Title: Talk to Her
Director: Pedro Almodovar
Cast: Javier Cámara, Leonor Watling Darío Grandinetti, Rosario Flores, Geraldine Chaplin
Synopsis: Marcos is a traveling journalist who meets Lydia Gonzalez, a celebrity female matador who’s reduced to a comatose state after her she’s injured in a bullfight. While standing vigil by Lydia’s side, Marco meets another man who’s also enamored with a comatose woman, an orderly named Benigno whose unhealthy fixation on Alicia spurns an unlikely friendship with Marco and raises cautionary attention with his co-workers.
Critique: For years, I was in the minority of people who weren’t over the moon about Almodovar’s revered 2002 film. Being a fan of the director it’s easy to understand why Talk to Her is frequently cited as one of the director’s best work, revisiting the film after an extended period I saw more layers with Almodovar’s trademark penchant for passion and moral complexities. My collective impression of the movie has improved. Talk to Her is an intriguing melodrama with an artful touch, hallmarks of a revered filmmaker who works with an instinctual vigor. However, the films problematic aspects still cast a shadow over this well-crafted account.
Memories roll through the collective consciousness of the characters and, in Almodovar’s cinema, the audience is both participant and observer. Narrative shifts when it suits the story and time moves just as freely, the stylistic confection of scrolling title cards are comical and indicative of the indefinite nature of time.
When the growth of Marco’s and Lydia’s relationship is communicated to us with “Several Months Later,” it’s more or less saying, “However Long it Takes a Relationship to Become Meaningful.” Almodovar operates on his own frequencies, and evidently this dictates his narrative momentum; small moments have resounding power and emotional revelations are played and underplayed, he gives each moment special consideration because he’s building a story that he finds deep-seated and absolute. Love and passion are the overarching certainties throughout, and Talk to Her explores material both melodramatic and divisively sensational territories.
With Marco and Benigno, it feels like we’re confronting both the potential justification of obsession and the exploration of love. Marco seems internally broken, enduring the hardship of a departed lover he cries over the beauty he can’t share with his dead ex;
Marco’s pain is quelled by his relationship with Lydia. However, their love is later disarmed from an alleged confession recalled by Lydia’s ex-lover; when he relinquishes his connection to Lydia another type of relationship is forged with Marco and Benigno. The overture to their bond stems from Marco being under the tutelage of Benigno sharing the finer points of “comance,” leading to some revelatory comments regarding love and his deep-rooted commitment to women. These pontifications go by the wayside once we learn that he’s responsible for raping Alicia.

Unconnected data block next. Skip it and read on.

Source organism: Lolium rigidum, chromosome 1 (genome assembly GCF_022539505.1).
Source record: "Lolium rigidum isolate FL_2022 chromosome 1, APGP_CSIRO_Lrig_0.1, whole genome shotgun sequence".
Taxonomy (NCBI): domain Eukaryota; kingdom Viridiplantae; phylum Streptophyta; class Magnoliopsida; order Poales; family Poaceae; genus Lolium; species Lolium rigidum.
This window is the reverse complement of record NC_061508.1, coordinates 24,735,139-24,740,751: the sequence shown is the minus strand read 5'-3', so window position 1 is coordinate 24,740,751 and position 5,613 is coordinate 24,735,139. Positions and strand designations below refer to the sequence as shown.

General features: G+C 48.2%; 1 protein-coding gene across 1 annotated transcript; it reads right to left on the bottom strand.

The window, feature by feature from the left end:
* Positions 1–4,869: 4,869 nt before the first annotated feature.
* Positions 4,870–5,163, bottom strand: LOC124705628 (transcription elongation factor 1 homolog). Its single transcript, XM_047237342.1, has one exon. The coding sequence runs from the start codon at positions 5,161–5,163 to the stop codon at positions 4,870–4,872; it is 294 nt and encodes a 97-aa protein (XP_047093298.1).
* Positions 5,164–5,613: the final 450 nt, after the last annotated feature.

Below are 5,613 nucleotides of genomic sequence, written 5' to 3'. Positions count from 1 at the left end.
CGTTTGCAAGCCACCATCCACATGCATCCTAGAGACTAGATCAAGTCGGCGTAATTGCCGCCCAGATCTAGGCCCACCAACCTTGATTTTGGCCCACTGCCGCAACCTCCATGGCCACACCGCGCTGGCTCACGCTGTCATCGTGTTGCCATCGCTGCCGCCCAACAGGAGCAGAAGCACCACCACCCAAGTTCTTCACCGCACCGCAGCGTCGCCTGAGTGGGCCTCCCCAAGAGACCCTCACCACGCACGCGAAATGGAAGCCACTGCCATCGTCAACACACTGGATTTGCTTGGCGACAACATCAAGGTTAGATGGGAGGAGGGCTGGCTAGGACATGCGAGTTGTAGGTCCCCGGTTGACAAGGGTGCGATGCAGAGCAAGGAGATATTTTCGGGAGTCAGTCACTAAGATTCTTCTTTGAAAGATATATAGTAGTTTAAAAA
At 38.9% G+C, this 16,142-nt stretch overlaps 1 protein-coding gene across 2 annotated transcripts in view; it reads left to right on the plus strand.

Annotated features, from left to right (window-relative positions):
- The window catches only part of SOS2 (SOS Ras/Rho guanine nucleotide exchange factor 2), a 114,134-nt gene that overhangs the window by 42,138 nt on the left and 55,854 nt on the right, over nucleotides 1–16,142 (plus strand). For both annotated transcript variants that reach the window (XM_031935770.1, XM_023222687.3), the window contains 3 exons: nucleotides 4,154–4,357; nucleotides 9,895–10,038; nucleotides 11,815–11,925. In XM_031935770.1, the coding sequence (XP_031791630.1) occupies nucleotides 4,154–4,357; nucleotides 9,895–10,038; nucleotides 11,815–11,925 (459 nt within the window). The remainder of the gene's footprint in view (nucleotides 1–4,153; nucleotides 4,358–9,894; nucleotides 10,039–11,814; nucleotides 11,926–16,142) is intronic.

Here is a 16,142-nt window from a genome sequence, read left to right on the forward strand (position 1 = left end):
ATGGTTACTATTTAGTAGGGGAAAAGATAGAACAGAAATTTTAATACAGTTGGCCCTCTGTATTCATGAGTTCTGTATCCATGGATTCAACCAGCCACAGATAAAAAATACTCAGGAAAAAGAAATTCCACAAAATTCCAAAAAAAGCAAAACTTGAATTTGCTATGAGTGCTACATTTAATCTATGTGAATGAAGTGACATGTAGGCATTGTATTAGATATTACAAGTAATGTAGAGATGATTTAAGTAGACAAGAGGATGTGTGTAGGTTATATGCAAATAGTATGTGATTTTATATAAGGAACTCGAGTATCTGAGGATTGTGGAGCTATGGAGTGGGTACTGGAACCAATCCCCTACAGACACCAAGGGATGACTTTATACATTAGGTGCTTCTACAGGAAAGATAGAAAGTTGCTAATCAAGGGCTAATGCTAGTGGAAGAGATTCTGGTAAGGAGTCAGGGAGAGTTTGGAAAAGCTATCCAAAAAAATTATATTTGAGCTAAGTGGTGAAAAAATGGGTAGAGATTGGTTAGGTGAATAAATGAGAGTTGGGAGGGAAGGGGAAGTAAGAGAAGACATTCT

Benigno is realized as an infantile asexual; aside from the frontline controversy, his character is something of a conundrum. His sexuality is often called into question, and if he’s intended as gay or bisexual isn’t it a tad offensive for this personage to fall into various stereotypes in connection to being a predator?
While I wouldn’t subscribe to any finalities regarding the outcome of the film’s characters or their actions, the notion of Benigno’s misguided intentions being a justification for rape is abhorrent and posing Marco and Benigno’s connection as the “truly” disabled figures feels like an obvious, even flat footed, symbolic juncture.
The conclusion provides much to mull over, the problematic less ambiguous and more like arrogant posturing as the message feels like an exercise in intellectual vanity.
Talk to Her is a commendably structured affair supplying an abundance of moral complexities that effectively secure one’s attention. The quality of the film is consistent with the director’s work, with superb performances from all involved – Talk to Her is an understandably championed work that I struggle with.
Why it Belongs in the Collection: Two of the director’s movies are in the collection (Tie Me Up! Tie Me Down! & Women on the Verge of a Nervous Breakdown). Talk to Her is one of the director’s most famous films, as well as streaming on Criterion’s Filmstruck streaming channel. As a curiosity I was wondering if there’s surviving footage of the silent film within a film The Shrinking Man; elaborating on that would be a fun bonus feature for a potential Criterion release.